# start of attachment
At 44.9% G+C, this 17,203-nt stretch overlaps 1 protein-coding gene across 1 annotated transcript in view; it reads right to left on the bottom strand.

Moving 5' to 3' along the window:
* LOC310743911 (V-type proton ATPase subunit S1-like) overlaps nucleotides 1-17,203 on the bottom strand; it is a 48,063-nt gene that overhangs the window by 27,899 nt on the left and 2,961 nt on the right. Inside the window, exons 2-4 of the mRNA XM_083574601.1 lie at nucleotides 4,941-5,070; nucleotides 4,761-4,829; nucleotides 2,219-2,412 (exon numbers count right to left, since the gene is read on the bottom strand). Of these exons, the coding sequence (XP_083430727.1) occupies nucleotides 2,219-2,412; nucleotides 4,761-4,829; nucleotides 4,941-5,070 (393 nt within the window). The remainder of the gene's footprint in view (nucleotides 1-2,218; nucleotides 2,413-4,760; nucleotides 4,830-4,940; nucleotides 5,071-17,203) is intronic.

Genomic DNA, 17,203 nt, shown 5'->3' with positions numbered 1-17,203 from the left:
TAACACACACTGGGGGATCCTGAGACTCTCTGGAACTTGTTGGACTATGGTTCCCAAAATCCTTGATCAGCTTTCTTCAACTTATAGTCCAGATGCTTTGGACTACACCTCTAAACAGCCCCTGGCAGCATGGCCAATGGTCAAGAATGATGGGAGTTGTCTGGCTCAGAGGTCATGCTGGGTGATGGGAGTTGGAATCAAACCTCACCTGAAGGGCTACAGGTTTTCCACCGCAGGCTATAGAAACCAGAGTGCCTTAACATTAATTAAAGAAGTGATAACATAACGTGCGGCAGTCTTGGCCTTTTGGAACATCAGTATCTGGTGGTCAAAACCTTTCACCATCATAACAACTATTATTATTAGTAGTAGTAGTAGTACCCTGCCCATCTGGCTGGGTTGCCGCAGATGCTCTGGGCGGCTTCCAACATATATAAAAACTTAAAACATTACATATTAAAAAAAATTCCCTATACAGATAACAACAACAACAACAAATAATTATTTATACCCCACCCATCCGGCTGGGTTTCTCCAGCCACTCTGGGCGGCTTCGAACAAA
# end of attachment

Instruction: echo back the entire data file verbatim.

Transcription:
At 44.9% G+C, this 17,203-nt stretch overlaps 1 protein-coding gene across 1 annotated transcript in view; it reads right to left on the bottom strand.

Moving 5' to 3' along the window:
* LOC310743911 (V-type proton ATPase subunit S1-like) overlaps nucleotides 1-17,203 on the bottom strand; it is a 48,063-nt gene that overhangs the window by 27,899 nt on the left and 2,961 nt on the right. Inside the window, exons 2-4 of the mRNA XM_083574601.1 lie at nucleotides 4,941-5,070; nucleotides 4,761-4,829; nucleotides 2,219-2,412 (exon numbers count right to left, since the gene is read on the bottom strand). Of these exons, the coding sequence (XP_083430727.1) occupies nucleotides 2,219-2,412; nucleotides 4,761-4,829; nucleotides 4,941-5,070 (393 nt within the window). The remainder of the gene's footprint in view (nucleotides 1-2,218; nucleotides 2,413-4,760; nucleotides 4,830-4,940; nucleotides 5,071-17,203) is intronic.

Genomic DNA, 17,203 nt, shown 5'->3' with positions numbered 1-17,203 from the left:
TAACACACACTGGGGGATCCTGAGACTCTCTGGAACTTGTTGGACTATGGTTCCCAAAATCCTTGATCAGCTTTCTTCAACTTATAGTCCAGATGCTTTGGACTACACCTCTAAACAGCCCCTGGCAGCATGGCCAATGGTCAAGAATGATGGGAGTTGTCTGGCTCAGAGGTCATGCTGGGTGATGGGAGTTGGAATCAAACCTCACCTGAAGGGCTACAGGTTTTCCACCGCAGGCTATAGAAACCAGAGTGCCTTAACATTAATTAAAGAAGTGATAACATAACGTGCGGCAGTCTTGGCCTTTTGGAACATCAGTATCTGGTGGTCAAAACCTTTCACCATCATAACAACTATTATTATTAGTAGTAGTAGTAGTACCCTGCCCATCTGGCTGGGTTGCCGCAGATGCTCTGGGCGGCTTCCAACATATATAAAAACTTAAAACATTACATATTAAAAAAAATTCCCTATACAGATAACAACAACAACAACAAATAATTATTTATACCCCACCCATCCGGCTGGGTTTCTCCAGCCACTCTGGGCGGCTTCGAACAAA